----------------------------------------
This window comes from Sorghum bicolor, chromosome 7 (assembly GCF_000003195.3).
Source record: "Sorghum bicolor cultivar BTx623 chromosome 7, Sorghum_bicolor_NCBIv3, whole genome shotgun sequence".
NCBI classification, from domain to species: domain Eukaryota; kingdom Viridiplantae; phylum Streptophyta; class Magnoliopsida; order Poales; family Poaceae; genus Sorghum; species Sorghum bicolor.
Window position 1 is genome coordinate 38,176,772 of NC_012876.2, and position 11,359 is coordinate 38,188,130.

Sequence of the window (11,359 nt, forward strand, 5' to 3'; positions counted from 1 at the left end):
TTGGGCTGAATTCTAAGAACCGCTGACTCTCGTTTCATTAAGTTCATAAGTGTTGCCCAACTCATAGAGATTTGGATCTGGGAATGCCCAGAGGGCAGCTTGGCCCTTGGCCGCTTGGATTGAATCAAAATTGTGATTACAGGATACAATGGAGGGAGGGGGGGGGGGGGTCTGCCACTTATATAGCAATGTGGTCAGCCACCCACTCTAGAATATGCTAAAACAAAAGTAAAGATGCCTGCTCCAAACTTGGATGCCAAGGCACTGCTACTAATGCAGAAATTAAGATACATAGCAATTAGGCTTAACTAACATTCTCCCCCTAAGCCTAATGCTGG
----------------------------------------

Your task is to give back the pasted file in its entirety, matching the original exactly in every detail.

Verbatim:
This window comes from Sorghum bicolor, chromosome 7 (assembly GCF_000003195.3).
Source record: "Sorghum bicolor cultivar BTx623 chromosome 7, Sorghum_bicolor_NCBIv3, whole genome shotgun sequence".
NCBI classification, from domain to species: domain Eukaryota; kingdom Viridiplantae; phylum Streptophyta; class Magnoliopsida; order Poales; family Poaceae; genus Sorghum; species Sorghum bicolor.
Window position 1 is genome coordinate 38,176,772 of NC_012876.2, and position 11,359 is coordinate 38,188,130.

Sequence of the window (11,359 nt, forward strand, 5' to 3'; positions counted from 1 at the left end):
TTGGGCTGAATTCTAAGAACCGCTGACTCTCGTTTCATTAAGTTCATAAGTGTTGCCCAACTCATAGAGATTTGGATCTGGGAATGCCCAGAGGGCAGCTTGGCCCTTGGCCGCTTGGATTGAATCAAAATTGTGATTACAGGATACAATGGAGGGAGGGGGGGGGGGGGTCTGCCACTTATATAGCAATGTGGTCAGCCACCCACTCTAGAATATGCTAAAACAAAAGTAAAGATGCCTGCTCCAAACTTGGATGCCAAGGCACTGCTACTAATGCAGAAATTAAGATACATAGCAATTAGGCTTAACTAACATTCTCCCCCTAAGCCTAATGCTGG